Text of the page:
Fortunately, there are still ways to undo judicial tyranny if voters still care about democracy. One way is to support the state constitutional amendment on marriage that’s likely to qualify for the ballot in November. The second is to vote to retire judges, like Chief Justice Ronald George, who find the notion of self-government a quaint anachronism.

Saturday, May 24, 2008


Last spring David Brooks stood “on a hill in East Jerusalem, amid the clash of religious and political orthodoxies” and admired a grand Darwinian narrative that imbues history (and presumably postmodern society) with purpose:

“According to this view, human beings, like all other creatures, are machines for passing along genetic code. We are driven primarily by a desire to perpetuate ourselves and our species.

The logic of evolution explains why people vie for status, form groups, fall in love and cherish their young. It holds that most everything that exists does so for a purpose. If some trait, like emotion, can cause big problems, then it must also provide bigger benefits, because nature will not expend energy on things that don’t enhance the chance of survival….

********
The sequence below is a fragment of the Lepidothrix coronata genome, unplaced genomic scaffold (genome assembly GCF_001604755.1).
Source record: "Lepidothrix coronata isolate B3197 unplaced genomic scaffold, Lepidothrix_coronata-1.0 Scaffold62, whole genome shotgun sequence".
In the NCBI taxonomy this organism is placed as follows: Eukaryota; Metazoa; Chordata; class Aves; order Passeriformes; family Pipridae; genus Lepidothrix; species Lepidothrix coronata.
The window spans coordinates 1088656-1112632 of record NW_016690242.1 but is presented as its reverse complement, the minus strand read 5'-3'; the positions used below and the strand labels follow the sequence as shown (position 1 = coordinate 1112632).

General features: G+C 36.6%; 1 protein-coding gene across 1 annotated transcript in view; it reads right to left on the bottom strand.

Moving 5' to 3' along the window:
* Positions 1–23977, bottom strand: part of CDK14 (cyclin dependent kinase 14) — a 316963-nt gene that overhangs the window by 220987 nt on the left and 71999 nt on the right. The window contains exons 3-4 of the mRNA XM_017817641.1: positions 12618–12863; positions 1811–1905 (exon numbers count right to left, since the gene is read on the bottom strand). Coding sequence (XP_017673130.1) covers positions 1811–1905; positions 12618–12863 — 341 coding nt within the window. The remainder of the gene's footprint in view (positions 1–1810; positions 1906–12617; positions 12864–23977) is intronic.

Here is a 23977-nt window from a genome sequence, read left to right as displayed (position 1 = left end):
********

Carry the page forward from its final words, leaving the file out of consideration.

We have a grand narrative that explains behavior and gives shape to history.”

The sleight of hand in this exposition turns on the word “purpose.” Brooks employs the term to cover retrospective explanations within an evolutionary framework. Strictly speaking, however, the term “reason” is more accurate. After all, orthodox Darwinians regularly assert that evolution itself has no goals—that it is, as Richard Dawkins insists in The Blind Watchmaker, a purposeless process.

Only a year after this misbegotten tribute to Darwin, Brooks is off on another philosophical tangent. This effort starts out well by mentioning Tom Wolfe’s 1996 essay, “Sorry, but Your Soul Just Died.” It ends by taking another detour into philosophical dilettantism.

Brooks summarizes Wolfe’s typically insouciant remarks about the implications of a worldview where genes determine behavior and free will is illusory. Then he proposes a new philosophical perspective—“neural Buddhism.” This viewpoint is an improvement on genetic determinism since it appears to treat emotions, morality, and religion as more than epiphenomena rooted in a blind, mechanistic process. But the extent of this advance turns out to be less than advertised.

Scientists, Brooks informs us, now vouchsafe the reality of these basic human traits because belief and consciousness “seem to emerge mysteriously from idiosyncratic networks of neural firings.” Also, according to this cutting-edge research “elevated spiritual states” can now be associated with “a decrease in activity in the parietal lobe.”